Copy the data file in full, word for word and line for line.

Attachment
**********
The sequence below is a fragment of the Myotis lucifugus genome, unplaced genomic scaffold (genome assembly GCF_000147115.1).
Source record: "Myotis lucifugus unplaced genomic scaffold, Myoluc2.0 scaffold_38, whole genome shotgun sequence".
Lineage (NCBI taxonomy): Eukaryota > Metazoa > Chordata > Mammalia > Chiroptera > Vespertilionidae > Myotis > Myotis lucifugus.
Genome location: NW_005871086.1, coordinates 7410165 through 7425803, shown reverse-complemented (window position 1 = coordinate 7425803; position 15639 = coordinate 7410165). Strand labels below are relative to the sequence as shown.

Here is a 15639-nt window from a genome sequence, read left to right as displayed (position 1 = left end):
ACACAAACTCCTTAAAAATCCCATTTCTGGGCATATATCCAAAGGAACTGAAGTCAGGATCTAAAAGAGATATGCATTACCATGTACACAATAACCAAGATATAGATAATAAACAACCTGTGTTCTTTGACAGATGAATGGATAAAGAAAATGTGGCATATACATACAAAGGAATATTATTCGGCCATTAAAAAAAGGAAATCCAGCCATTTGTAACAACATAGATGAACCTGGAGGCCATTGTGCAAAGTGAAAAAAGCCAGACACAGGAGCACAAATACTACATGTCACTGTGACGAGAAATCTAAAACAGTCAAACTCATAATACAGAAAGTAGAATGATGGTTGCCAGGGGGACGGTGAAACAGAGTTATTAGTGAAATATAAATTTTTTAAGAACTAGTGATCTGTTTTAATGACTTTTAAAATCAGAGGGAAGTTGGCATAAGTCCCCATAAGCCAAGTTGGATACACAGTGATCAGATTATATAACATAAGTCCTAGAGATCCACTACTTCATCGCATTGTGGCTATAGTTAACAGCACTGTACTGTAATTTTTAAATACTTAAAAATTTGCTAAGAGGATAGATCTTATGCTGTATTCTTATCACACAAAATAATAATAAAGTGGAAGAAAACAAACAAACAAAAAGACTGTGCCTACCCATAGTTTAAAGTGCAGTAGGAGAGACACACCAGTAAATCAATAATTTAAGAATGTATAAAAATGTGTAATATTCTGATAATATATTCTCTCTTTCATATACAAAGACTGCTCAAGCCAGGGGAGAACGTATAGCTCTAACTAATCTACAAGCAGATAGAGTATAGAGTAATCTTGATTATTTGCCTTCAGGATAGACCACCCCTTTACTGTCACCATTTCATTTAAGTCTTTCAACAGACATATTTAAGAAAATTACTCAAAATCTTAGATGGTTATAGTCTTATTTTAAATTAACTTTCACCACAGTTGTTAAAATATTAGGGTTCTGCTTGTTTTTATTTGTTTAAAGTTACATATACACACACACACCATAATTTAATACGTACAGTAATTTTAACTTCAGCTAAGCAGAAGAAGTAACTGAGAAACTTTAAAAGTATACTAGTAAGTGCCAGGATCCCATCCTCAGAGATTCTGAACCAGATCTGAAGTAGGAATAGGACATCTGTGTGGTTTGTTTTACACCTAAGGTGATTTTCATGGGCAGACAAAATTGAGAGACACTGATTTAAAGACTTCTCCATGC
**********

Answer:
The sequence below is a fragment of the Myotis lucifugus genome, unplaced genomic scaffold (genome assembly GCF_000147115.1).
Source record: "Myotis lucifugus unplaced genomic scaffold, Myoluc2.0 scaffold_38, whole genome shotgun sequence".
Lineage (NCBI taxonomy): Eukaryota > Metazoa > Chordata > Mammalia > Chiroptera > Vespertilionidae > Myotis > Myotis lucifugus.
Genome location: NW_005871086.1, coordinates 7410165 through 7425803, shown reverse-complemented (window position 1 = coordinate 7425803; position 15639 = coordinate 7410165). Strand labels below are relative to the sequence as shown.

Here is a 15639-nt window from a genome sequence, read left to right as displayed (position 1 = left end):
ACACAAACTCCTTAAAAATCCCATTTCTGGGCATATATCCAAAGGAACTGAAGTCAGGATCTAAAAGAGATATGCATTACCATGTACACAATAACCAAGATATAGATAATAAACAACCTGTGTTCTTTGACAGATGAATGGATAAAGAAAATGTGGCATATACATACAAAGGAATATTATTCGGCCATTAAAAAAAGGAAATCCAGCCATTTGTAACAACATAGATGAACCTGGAGGCCATTGTGCAAAGTGAAAAAAGCCAGACACAGGAGCACAAATACTACATGTCACTGTGACGAGAAATCTAAAACAGTCAAACTCATAATACAGAAAGTAGAATGATGGTTGCCAGGGGGACGGTGAAACAGAGTTATTAGTGAAATATAAATTTTTTAAGAACTAGTGATCTGTTTTAATGACTTTTAAAATCAGAGGGAAGTTGGCATAAGTCCCCATAAGCCAAGTTGGATACACAGTGATCAGATTATATAACATAAGTCCTAGAGATCCACTACTTCATCGCATTGTGGCTATAGTTAACAGCACTGTACTGTAATTTTTAAATACTTAAAAATTTGCTAAGAGGATAGATCTTATGCTGTATTCTTATCACACAAAATAATAATAAAGTGGAAGAAAACAAACAAACAAAAAGACTGTGCCTACCCATAGTTTAAAGTGCAGTAGGAGAGACACACCAGTAAATCAATAATTTAAGAATGTATAAAAATGTGTAATATTCTGATAATATATTCTCTCTTTCATATACAAAGACTGCTCAAGCCAGGGGAGAACGTATAGCTCTAACTAATCTACAAGCAGATAGAGTATAGAGTAATCTTGATTATTTGCCTTCAGGATAGACCACCCCTTTACTGTCACCATTTCATTTAAGTCTTTCAACAGACATATTTAAGAAAATTACTCAAAATCTTAGATGGTTATAGTCTTATTTTAAATTAACTTTCACCACAGTTGTTAAAATATTAGGGTTCTGCTTGTTTTTATTTGTTTAAAGTTACATATACACACACACACCATAATTTAATACGTACAGTAATTTTAACTTCAGCTAAGCAGAAGAAGTAACTGAGAAACTTTAAAAGTATACTAGTAAGTGCCAGGATCCCATCCTCAGAGATTCTGAACCAGATCTGAAGTAGGAATAGGACATCTGTGTGGTTTGTTTTACACCTAAGGTGATTTTCATGGGCAGACAAAATTGAGAGACACTGATTTAAAGACTTCTCCATGC